One could use the USB for the phone as a serial line, this is a well-documented feature, and would be easier. But, I get the feeling that you want to experiment and have a more 'custom' or "hands-on" design, which I sympathize with - I do the same many times.

    If you want more information, let me know - again, I'm a phone software developer, so I can help with the code and software aspects of this, I can (and am willing) to help.
     
  8. OLIVE2222

    OLIVE2222

    690
    25
    Oct 2, 2011
    Hi,

    On cell phone the audio is processed via a voice codec to optimize the bandwidth. So PWM or tones may not pass correctly, to be experimented.

    Olivier
     
  9. Solidus

    Solidus

    349
    4
    Jun 19, 2011
    Over phone calls, and in the passband of human voice and hearing, most definitely. If the PWM frequency is within that range, it should be fine - most cell phones I'd like to say probably have 10 to 12-bit or higher AD converters, which will give plenty of headroom on an analog signal.

    For example, the CDMA EVRC codec operates on 16-bit sampling. This (ideally) should be enough to give each PWM signal enough of a bandgap to pass correctly, even after optimization for vocal range.

    Either way, I'd opt for UART transmission. It's probably a bit harder to code for, but it leaves the logistics of transmission as a null issue.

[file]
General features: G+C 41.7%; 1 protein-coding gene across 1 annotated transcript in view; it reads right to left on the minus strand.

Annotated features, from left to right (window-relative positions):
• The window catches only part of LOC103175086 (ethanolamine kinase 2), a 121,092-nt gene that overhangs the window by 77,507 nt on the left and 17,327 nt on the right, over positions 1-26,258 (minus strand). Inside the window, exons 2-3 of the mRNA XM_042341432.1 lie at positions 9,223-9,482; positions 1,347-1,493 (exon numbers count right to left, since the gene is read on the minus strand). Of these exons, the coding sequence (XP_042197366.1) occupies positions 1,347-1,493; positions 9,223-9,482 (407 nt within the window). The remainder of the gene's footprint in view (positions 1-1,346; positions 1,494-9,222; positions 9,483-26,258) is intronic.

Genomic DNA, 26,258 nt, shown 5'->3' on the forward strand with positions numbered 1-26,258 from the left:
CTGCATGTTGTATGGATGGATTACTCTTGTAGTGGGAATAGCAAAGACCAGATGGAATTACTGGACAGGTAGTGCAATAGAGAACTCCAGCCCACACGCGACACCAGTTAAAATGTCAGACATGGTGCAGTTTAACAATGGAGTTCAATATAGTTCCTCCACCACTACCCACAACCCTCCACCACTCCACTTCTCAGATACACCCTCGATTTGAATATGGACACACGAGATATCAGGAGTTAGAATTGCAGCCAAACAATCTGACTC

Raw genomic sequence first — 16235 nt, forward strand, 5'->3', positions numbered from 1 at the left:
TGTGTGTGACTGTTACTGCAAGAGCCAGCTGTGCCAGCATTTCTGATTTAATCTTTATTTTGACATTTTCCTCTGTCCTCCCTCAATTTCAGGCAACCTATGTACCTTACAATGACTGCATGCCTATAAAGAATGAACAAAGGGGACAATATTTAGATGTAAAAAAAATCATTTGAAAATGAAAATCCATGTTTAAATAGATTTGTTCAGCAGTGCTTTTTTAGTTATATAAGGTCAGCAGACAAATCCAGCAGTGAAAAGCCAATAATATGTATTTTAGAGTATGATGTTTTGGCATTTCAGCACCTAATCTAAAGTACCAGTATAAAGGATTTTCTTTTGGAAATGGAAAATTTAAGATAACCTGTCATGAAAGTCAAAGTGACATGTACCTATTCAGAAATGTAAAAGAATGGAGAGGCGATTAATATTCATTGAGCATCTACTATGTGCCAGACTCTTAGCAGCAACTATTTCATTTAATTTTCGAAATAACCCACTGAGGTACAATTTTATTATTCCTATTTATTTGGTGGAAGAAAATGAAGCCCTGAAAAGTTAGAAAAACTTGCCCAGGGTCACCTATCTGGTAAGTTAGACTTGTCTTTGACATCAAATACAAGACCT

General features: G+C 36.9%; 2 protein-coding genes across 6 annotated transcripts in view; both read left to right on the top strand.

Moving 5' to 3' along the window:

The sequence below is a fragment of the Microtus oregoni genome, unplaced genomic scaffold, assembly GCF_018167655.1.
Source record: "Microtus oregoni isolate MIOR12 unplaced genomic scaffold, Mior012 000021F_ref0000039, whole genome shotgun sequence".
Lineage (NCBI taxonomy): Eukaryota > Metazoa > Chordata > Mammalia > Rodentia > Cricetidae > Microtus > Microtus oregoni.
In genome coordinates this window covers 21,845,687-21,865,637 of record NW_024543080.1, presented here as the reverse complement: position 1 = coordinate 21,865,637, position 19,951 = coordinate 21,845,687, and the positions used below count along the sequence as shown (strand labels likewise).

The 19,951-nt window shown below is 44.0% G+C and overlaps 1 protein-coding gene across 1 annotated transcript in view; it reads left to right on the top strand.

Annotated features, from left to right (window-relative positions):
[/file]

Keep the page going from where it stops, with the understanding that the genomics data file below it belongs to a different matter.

10. OLIVE2222

    OLIVE2222

    690
    25
    Oct 2, 2011
    I remember an help-desk complain at a local cell phone company about two granny they can't transmit their tiny dogs barking to each other, the music also is not always well transmitted. It's more the algorithm optimized for the speech than the sampling rate or the frequency band who can be a problem to me. But indeed the UART transmission is from far the better solution.

    regards,
    Olivier
     
  11. davenn

    davenn Moderator

    13,808
    1,943
    Sep 5, 2009
    you seem to be stuck on this incorrect idea

    you do realise that a speaker is audio OUT, NOT Audio in.
    You cannot disconnect the speaker and pump a signal into those wires
    Its going to be going against the audio coming from the audio amplifier

    Dave
     
  12. ishbandori

    ishbandori

    6
    0
    Nov 19, 2013
    Sorry, I meant to say microphone.
     
Ask a Question
Want to reply to this thread or ask your own question?
You'll need to choose a username for the site, which only take a couple of moments (here). After that, you can post your question and our members will help you out.
Electronics Point Logo
Continue to site
Quote of the day

-